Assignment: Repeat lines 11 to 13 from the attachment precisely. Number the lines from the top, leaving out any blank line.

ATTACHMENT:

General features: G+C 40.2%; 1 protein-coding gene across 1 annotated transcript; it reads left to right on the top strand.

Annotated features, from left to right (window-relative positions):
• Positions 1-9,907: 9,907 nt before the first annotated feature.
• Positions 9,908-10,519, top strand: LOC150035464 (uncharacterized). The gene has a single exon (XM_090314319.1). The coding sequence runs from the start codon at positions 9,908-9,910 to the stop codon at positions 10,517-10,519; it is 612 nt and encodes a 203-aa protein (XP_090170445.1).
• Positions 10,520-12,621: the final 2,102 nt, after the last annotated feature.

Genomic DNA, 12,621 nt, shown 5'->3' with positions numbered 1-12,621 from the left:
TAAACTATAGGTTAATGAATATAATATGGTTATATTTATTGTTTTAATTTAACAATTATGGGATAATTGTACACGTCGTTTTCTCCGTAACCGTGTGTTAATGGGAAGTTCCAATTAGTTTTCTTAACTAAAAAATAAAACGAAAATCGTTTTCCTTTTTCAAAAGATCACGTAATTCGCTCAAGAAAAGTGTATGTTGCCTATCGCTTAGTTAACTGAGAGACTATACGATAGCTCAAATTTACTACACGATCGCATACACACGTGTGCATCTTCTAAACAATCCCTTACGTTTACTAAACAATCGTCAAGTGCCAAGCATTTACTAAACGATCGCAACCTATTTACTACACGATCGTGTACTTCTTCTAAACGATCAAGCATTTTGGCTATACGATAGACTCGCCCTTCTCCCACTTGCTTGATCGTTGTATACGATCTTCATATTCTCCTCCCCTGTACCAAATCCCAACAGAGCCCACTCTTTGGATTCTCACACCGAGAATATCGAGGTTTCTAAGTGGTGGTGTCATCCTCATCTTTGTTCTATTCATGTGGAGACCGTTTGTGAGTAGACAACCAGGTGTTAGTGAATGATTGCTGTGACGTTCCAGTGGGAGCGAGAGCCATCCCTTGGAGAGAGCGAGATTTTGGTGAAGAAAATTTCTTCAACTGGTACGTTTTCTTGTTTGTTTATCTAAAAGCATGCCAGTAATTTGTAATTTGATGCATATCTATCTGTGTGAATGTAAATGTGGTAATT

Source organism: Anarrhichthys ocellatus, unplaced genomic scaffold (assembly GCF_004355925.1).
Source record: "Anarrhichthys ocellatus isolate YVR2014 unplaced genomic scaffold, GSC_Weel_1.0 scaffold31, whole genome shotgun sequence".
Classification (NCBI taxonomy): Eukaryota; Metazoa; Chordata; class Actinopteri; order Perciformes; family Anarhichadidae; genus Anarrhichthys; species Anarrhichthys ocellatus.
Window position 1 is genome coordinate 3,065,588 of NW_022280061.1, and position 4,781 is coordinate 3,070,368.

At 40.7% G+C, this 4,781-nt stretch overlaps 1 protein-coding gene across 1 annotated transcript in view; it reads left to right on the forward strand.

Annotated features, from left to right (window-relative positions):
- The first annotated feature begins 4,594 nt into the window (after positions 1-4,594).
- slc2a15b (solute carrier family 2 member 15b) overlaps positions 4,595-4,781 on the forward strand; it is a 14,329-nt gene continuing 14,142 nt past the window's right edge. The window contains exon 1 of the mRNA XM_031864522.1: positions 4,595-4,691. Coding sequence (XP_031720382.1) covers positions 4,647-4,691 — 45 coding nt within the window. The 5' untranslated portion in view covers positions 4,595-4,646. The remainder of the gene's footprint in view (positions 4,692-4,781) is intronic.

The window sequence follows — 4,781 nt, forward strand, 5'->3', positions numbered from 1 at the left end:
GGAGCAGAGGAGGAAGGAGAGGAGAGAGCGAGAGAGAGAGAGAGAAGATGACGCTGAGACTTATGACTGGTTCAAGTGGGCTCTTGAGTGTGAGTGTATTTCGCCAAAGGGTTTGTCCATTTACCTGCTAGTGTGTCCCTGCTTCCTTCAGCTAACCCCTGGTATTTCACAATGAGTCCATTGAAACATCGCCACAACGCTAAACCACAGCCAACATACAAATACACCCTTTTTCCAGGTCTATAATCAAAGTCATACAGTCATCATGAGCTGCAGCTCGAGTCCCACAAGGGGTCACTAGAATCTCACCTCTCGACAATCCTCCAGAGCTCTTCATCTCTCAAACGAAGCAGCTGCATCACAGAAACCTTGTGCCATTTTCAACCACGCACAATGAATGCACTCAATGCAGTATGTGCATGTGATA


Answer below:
Window position 1 is genome coordinate 3,065,588 of NW_022280061.1, and position 4,781 is coordinate 3,070,368.

At 40.7% G+C, this 4,781-nt stretch overlaps 1 protein-coding gene across 1 annotated transcript in view; it reads left to right on the forward strand.

Annotated features, from left to right (window-relative positions):